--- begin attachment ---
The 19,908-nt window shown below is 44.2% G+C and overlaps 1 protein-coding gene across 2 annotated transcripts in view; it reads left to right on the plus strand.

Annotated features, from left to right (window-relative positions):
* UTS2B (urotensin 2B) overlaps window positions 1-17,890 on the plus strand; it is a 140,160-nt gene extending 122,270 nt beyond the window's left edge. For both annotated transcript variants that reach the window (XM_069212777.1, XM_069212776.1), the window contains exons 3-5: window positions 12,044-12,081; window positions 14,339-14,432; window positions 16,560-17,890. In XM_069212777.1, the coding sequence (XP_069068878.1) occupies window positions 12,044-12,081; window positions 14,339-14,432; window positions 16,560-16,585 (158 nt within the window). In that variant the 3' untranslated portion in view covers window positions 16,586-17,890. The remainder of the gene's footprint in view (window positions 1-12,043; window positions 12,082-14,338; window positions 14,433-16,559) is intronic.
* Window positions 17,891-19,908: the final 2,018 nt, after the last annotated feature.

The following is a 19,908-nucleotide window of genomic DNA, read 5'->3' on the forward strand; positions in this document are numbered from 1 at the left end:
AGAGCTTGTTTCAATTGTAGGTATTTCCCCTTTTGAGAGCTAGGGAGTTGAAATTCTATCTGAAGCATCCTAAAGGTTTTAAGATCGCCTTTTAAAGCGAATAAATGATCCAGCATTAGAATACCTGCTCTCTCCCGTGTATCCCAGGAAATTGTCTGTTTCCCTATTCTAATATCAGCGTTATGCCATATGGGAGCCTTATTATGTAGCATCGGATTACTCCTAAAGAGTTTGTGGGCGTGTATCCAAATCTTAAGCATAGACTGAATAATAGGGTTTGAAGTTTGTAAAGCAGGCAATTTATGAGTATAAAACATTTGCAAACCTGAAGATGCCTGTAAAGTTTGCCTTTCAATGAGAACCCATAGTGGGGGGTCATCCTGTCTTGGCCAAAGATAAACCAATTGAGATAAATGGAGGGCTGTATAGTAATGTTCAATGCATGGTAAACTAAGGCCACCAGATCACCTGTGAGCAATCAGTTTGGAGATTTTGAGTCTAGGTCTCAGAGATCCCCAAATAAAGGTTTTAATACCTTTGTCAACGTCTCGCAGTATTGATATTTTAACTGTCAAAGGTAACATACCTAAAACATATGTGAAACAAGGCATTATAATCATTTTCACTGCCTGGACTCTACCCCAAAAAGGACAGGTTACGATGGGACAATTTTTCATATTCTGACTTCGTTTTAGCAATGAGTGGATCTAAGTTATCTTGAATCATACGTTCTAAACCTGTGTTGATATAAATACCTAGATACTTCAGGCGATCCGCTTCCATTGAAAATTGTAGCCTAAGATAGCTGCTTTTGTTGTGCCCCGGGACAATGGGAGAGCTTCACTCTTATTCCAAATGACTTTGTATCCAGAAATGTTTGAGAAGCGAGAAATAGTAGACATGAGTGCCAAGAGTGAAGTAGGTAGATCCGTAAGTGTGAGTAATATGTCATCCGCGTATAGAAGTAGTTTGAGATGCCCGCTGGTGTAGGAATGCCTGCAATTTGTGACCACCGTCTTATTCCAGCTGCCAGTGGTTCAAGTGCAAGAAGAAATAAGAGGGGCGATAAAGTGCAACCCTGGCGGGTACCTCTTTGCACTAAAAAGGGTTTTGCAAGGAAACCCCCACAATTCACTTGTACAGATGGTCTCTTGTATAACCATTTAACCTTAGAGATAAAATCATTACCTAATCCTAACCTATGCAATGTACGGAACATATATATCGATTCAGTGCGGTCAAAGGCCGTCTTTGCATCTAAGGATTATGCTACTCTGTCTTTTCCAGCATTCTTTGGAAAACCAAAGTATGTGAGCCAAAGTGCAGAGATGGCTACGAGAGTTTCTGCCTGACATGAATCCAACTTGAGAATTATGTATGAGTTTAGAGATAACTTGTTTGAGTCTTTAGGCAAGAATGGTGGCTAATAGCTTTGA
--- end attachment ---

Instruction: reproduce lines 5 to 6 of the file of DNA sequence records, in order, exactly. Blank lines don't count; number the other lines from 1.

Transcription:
The following is a 19,908-nucleotide window of genomic DNA, read 5'->3' on the forward strand; positions in this document are numbered from 1 at the left end:
AGAGCTTGTTTCAATTGTAGGTATTTCCCCTTTTGAGAGCTAGGGAGTTGAAATTCTATCTGAAGCATCCTAAAGGTTTTAAGATCGCCTTTTAAAGCGAATAAATGATCCAGCATTAGAATACCTGCTCTCTCCCGTGTATCCCAGGAAATTGTCTGTTTCCCTATTCTAATATCAGCGTTATGCCATATGGGAGCCTTATTATGTAGCATCGGATTACTCCTAAAGAGTTTGTGGGCGTGTATCCAAATCTTAAGCATAGACTGAATAATAGGGTTTGAAGTTTGTAAAGCAGGCAATTTATGAGTATAAAACATTTGCAAACCTGAAGATGCCTGTAAAGTTTGCCTTTCAATGAGAACCCATAGTGGGGGGTCATCCTGTCTTGGCCAAAGATAAACCAATTGAGATAAATGGAGGGCTGTATAGTAATGTTCAATGCATGGTAAACTAAGGCCACCAGATCACCTGTGAGCAATCAGTTTGGAGATTTTGAGTCTAGGTCTCAGAGATCCCCAAATAAAGGTTTTAATACCTTTGTCAACGTCTCGCAGTATTGATATTTTAACTGTCAAAGGTAACATACCTAAAACATATGTGAAACAAGGCATTATAATCATTTTCACTGCCTGGACTCTACCCCAAAAAGGACAGGTTACGATGGGACAATTTTTCATATTCTGACTTCGTTTTAGCAATGAGTGGATCTAAGTTATCTTGAATCATACGTTCTAAACCTGTGTTGATATAAATACCTAGATACTTCAGGCGATCCGCTTCCATTGAAAATTGTAGCCTAAGATAGCTGCTTTTGTTGTGCCCCGGGACAATGGGAGAGCTTCACTCTTATTCCAAATGACTTTGTATCCAGAAATGTTTGAGAAGCGAGAAATAGTAGACATGAGTGCCAAGAGTGAAGTAGGTAGATCCGTAAGTGTGAGTAATATGTCATCCGCGTATAGAAGTAGTTTGAGATGCCCGCTGGTGTAGGAATGCCTGCAATTTGTGACCACCGTCTTATTCCAGCTGCCAGTGGTTCAAGTGCAAGAAGAAATAAGAGGGGCGATAAAGTGCAACCCTGGCGGGTACCTCTTTGCACTAAAAAGGGTTTTGCAAGGAAACCCCCACAATTCACTTGTACAGATGGTCTCTTGTATAACCATTTAACCTTAGAGATAAAATCATTACCTAATCCTAACCTATGCAATGTACGGAACATATATATCGATTCAGTGCGGTCAAAGGCCGTCTTTGCATCTAAGGATTATGCTACTCTGTCTTTTCCAGCATTCTTTGGAAAACCAAAGTATGTGAGCCAAAGTGCAGAGATGGCTACGAGAGTTTCTGCCTGACATGAATCCAACTTGAGAATTATGTATGAGTTTAGAGATAACTTGTTTGAGTCTTTAGGCAAGAATGGTGGCTAATAGCTTTGA